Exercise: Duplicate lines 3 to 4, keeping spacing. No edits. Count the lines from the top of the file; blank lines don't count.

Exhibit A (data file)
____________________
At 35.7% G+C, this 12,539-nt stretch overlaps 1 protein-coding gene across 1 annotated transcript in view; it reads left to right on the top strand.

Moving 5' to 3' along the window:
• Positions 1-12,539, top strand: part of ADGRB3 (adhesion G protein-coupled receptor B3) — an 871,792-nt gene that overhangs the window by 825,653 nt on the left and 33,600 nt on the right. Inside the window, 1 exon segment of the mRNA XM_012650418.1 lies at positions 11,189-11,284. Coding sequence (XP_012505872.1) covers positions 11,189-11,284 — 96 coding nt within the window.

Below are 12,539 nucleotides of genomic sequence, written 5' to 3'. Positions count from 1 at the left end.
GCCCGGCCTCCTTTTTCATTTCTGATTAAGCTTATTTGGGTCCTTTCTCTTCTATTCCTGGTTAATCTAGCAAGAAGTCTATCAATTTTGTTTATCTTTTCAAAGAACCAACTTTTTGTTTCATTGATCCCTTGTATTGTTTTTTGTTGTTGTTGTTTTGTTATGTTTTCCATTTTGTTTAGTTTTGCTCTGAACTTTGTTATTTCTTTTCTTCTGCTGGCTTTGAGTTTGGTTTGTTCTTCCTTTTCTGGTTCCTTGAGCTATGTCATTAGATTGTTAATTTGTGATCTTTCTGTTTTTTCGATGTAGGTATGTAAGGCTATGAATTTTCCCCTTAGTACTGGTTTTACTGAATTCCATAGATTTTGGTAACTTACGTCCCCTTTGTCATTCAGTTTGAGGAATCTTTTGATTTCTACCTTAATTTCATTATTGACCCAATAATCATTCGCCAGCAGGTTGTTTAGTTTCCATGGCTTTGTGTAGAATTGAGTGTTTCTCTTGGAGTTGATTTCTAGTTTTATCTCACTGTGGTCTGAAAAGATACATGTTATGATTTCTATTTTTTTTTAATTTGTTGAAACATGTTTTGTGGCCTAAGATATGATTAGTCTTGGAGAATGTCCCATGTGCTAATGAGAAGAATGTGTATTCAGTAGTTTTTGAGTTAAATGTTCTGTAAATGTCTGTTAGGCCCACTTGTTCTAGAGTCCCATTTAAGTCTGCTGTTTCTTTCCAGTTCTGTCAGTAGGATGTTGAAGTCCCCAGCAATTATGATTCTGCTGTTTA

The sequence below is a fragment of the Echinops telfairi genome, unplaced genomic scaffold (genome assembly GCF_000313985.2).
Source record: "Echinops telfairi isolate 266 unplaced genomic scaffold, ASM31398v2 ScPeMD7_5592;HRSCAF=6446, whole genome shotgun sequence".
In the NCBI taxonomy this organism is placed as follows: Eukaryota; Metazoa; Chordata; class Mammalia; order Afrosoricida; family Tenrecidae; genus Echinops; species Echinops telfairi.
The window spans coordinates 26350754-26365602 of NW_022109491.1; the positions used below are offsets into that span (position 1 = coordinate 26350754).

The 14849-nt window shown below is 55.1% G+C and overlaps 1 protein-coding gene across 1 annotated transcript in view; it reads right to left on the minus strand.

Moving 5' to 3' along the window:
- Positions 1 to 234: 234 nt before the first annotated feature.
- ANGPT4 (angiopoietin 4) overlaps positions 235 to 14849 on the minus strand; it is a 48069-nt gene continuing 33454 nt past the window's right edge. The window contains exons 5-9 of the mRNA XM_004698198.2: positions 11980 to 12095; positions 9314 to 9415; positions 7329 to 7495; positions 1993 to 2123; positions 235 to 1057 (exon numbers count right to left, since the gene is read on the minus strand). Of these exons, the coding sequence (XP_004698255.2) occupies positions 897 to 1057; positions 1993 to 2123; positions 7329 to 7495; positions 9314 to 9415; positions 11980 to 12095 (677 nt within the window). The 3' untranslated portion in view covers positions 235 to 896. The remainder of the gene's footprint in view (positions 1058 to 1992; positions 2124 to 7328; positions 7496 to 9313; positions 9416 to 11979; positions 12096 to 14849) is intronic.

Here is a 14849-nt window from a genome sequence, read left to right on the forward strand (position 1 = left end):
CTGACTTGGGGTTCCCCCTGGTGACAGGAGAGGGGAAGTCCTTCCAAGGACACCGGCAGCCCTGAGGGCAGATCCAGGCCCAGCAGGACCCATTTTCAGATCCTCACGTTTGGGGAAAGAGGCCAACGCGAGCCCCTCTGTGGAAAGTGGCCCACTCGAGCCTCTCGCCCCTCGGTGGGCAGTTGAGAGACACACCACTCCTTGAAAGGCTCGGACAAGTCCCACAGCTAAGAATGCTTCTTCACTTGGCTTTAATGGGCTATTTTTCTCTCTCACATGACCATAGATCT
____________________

• Positions 1-12,539, top strand: part of ADGRB3 (adhesion G protein-coupled receptor B3) — an 871,792-nt gene that overhangs the window by 825,653 nt on the left and 33,600 nt on the right. Inside the window, 1 exon segment of the mRNA XM_012650418.1 lies at positions 11,189-11,284. Coding sequence (XP_012505872.1) covers positions 11,189-11,284 — 96 coding nt within the window.

Below are 12,539 nucleotides of genomic sequence, written 5' to 3'. Positions count from 1 at the left end.